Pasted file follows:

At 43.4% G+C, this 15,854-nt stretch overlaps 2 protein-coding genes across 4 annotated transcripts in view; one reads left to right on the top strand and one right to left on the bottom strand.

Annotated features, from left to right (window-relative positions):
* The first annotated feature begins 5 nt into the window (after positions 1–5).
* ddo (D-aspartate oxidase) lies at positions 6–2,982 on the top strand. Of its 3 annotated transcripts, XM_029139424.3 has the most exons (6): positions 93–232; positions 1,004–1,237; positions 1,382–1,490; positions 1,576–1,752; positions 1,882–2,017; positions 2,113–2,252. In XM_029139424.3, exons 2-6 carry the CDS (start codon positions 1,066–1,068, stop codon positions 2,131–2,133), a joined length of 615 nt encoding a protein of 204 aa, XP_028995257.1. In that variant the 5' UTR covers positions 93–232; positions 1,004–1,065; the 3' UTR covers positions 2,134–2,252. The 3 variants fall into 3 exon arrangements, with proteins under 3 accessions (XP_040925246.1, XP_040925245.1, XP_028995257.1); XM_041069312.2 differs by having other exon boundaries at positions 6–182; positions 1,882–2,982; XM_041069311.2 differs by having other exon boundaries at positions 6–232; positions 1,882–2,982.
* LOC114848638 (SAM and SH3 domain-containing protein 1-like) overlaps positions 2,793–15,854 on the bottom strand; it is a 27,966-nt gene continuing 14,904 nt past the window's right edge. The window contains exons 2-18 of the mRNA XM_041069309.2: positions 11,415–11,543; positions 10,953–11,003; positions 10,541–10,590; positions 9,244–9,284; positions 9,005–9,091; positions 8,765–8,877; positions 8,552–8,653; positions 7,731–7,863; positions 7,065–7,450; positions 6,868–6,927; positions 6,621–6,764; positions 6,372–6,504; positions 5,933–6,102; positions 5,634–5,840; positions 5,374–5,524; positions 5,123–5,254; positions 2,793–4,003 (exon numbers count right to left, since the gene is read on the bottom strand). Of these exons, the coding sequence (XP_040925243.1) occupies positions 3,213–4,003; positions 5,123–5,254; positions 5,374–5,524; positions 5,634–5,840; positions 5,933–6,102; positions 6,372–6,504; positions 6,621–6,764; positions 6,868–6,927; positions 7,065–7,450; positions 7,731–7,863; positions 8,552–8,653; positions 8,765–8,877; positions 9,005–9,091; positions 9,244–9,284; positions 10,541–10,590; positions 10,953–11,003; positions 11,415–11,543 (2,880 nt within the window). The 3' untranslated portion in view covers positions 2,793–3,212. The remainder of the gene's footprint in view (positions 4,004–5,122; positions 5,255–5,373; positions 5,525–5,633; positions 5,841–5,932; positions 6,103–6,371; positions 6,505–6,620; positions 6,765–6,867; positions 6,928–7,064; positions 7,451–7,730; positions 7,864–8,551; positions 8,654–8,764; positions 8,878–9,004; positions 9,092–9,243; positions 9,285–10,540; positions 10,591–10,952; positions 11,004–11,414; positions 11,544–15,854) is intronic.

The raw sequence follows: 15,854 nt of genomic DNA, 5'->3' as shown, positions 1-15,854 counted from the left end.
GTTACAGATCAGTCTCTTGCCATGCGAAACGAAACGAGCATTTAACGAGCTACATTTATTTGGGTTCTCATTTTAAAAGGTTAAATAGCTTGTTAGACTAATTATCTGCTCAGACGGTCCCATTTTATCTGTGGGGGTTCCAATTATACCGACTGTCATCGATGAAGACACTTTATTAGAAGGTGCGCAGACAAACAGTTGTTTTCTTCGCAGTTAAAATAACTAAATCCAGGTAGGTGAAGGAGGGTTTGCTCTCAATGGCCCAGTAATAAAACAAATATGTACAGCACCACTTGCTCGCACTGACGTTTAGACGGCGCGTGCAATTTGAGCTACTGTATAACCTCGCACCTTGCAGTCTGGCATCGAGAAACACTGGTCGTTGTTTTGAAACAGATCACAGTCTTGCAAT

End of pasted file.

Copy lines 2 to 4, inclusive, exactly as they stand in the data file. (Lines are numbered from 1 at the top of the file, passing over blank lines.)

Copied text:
Annotated features, from left to right (window-relative positions):
* The first annotated feature begins 5 nt into the window (after positions 1–5).
* ddo (D-aspartate oxidase) lies at positions 6–2,982 on the top strand. Of its 3 annotated transcripts, XM_029139424.3 has the most exons (6): positions 93–232; positions 1,004–1,237; positions 1,382–1,490; positions 1,576–1,752; positions 1,882–2,017; positions 2,113–2,252. In XM_029139424.3, exons 2-6 carry the CDS (start codon positions 1,066–1,068, stop codon positions 2,131–2,133), a joined length of 615 nt encoding a protein of 204 aa, XP_028995257.1. In that variant the 5' UTR covers positions 93–232; positions 1,004–1,065; the 3' UTR covers positions 2,134–2,252. The 3 variants fall into 3 exon arrangements, with proteins under 3 accessions (XP_040925246.1, XP_040925245.1, XP_028995257.1); XM_041069312.2 differs by having other exon boundaries at positions 6–182; positions 1,882–2,982; XM_041069311.2 differs by having other exon boundaries at positions 6–232; positions 1,882–2,982.